Assessing spatial patterns of disease risk to biodiversity: Implications for the management of the amphibian pathogen, Batrachochytrium dendrobatidis

Murray, Kris A., Retallick, Richard W. R., Puschendorf, Robert, Skerratt, Lee F., Rosauer, Dan, McCallum, Hamish I., Berger, Lee, Speare, Rick and VanDerWal, Jeremy (2011) Assessing spatial patterns of disease risk to biodiversity: Implications for the management of the amphibian pathogen, Batrachochytrium dendrobatidis. Journal of Applied Ecology, 48 1: 163-173. doi:10.1111/j.1365-2664.2010.01890.x


Author Murray, Kris A.
Retallick, Richard W. R.
Puschendorf, Robert
Skerratt, Lee F.
Rosauer, Dan
McCallum, Hamish I.
Berger, Lee
Speare, Rick
VanDerWal, Jeremy
Title Assessing spatial patterns of disease risk to biodiversity: Implications for the management of the amphibian pathogen, Batrachochytrium dendrobatidis
Formatted title
Assessing spatial patterns of disease risk to biodiversity: Implications for the management of the amphibian pathogen, Batrachochytrium dendrobatidis
Journal name Journal of Applied Ecology   Check publisher's open access policy
ISSN 0021-8901
1365-2664
Publication date 2011-02
Year available 2010
Sub-type Article (original research)
DOI 10.1111/j.1365-2664.2010.01890.x
Volume 48
Issue 1
Start page 163
End page 173
Total pages 11
Place of publication Oxford, United Kingdom
Publisher Wiley-Blackwell Publishing
Collection year 2011
Language eng
Formatted abstract
1. Emerging infectious diseases can have serious consequences for wildlife populations, ecosystem structure and biodiversity. Predicting the spatial patterns and potential impacts of diseases in free-ranging wildlife are therefore important for planning, prioritizing and implementing research and management actions.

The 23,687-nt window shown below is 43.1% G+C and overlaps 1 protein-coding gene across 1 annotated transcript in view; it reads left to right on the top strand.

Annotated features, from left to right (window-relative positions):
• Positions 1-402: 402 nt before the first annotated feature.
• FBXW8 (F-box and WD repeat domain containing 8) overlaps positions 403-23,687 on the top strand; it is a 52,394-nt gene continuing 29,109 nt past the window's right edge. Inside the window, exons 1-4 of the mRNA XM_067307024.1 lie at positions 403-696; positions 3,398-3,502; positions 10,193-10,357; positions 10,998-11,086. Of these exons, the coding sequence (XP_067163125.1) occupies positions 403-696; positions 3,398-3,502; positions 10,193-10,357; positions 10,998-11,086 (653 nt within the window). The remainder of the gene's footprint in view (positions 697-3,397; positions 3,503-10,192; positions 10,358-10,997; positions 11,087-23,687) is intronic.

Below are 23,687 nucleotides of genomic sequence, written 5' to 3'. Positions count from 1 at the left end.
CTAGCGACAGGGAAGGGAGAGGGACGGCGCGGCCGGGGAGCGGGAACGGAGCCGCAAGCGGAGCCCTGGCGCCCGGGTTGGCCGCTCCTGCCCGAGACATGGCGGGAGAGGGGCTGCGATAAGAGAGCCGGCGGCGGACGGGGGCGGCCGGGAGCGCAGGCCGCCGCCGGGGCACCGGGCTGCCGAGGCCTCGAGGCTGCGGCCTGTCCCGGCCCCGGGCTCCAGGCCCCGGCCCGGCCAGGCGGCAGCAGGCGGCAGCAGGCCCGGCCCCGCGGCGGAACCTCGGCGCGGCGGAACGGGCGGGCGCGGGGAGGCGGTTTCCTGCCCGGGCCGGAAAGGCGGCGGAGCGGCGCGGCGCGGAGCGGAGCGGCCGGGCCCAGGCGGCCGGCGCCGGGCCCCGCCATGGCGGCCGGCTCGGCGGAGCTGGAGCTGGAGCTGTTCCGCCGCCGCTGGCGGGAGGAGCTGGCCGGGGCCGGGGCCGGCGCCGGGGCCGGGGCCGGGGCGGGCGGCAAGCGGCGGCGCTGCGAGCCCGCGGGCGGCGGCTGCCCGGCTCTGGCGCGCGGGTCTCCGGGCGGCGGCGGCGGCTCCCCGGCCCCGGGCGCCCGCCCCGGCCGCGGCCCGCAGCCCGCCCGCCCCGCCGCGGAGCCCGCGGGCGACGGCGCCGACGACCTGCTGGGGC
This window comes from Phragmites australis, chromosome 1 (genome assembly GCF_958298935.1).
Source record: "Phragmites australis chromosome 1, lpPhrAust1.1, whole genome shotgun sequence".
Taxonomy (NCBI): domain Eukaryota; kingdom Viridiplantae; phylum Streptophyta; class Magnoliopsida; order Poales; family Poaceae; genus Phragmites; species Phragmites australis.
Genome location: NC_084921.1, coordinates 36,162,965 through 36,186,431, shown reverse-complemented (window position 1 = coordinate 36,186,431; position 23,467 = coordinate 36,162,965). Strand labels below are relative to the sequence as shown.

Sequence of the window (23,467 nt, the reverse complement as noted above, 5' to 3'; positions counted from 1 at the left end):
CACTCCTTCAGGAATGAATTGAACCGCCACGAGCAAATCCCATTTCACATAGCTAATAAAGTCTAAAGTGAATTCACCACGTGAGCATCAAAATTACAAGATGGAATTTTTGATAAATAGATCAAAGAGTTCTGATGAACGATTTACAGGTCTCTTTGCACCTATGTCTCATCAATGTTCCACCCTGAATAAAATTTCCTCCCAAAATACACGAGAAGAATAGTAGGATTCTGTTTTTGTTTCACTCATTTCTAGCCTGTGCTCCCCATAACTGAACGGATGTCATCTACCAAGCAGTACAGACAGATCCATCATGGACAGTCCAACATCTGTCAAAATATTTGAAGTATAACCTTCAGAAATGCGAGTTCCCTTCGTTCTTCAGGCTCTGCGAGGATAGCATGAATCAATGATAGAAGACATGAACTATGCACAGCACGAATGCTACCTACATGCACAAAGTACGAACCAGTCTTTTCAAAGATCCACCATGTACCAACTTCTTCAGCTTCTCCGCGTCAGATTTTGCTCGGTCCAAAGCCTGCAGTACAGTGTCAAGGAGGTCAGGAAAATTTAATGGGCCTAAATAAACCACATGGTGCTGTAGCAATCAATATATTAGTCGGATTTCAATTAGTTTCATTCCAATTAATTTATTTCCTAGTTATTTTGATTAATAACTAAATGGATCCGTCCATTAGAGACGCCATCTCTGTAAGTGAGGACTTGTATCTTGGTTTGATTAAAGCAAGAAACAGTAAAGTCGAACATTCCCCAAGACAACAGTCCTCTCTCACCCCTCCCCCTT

2. We developed spatial models of environmental suitability (ES) for infection with the pathogen Batrachochytrium dendrobatidis, which causes the most significant disease affecting vertebrate biodiversity on record, amphibian chytridiomycosis. We applied relatively newly developed methods for modelling ES (Maxent) to the first comprehensive, continent-wide data base (comprising >10000 observations) on the occurrence of infection with this pathogen and employed novel methodologies to deal with common but rarely addressed sources of model uncertainty.
3. We used ES to (i) predict the minimum potential geographic distribution of infection with B. dendrobatidis in Australia and (ii) test the hypothesis that ES for B. dendrobatidis should help explain patterns of amphibian decline given its theoretical and empirical link with organism abundance (intensity of infection), a known determinant of disease severity.
4. We show that (i) infection with B. dendrobatidis has probably reached its broad geographic limits in Australia under current climatic conditions but that smaller areas of invasion potential remain, (ii) areas of high predicted ES for B. dendrobatidis accurately reflect areas where population declines due to severe chytridiomycosis have occurred and (iii) that a host-specific metric of ES for B. dendrobatidis (ES for Bdspecies) is the strongest predictor of decline in Australian amphibians at a continental scale yet discovered.
5. Synthesis and applications. Our results provide quantitative information that helps to explain both the spatial distribution and potential effects (risk) of amphibian infection with B. dendrobatidis at the population level. Given scarce conservation resources, our results can be used immediately in Australia and our methods applied elsewhere to prioritize species, regions and actions in the struggle to limit further biodiversity loss.
© 2010 The Authors. Journal of Applied Ecology © 2010 British Ecological Society.
Keyword Amphibian declines
Bioclimatic modelling
Chytrid fungus
Chytridiomycosis
Q-Index Code C1
Q-Index Status Confirmed Code
Institutional Status UQ
Additional Notes Article first published online: 17 DEC 2010.

Document type: Journal Article
Sub-type: Article (original research)
Collections: Official 2011 Collection
School of Biological Sciences Publications
Ecology Centre Publications
 
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Created: Sun, 13 Feb 2011, 00:02:58 EST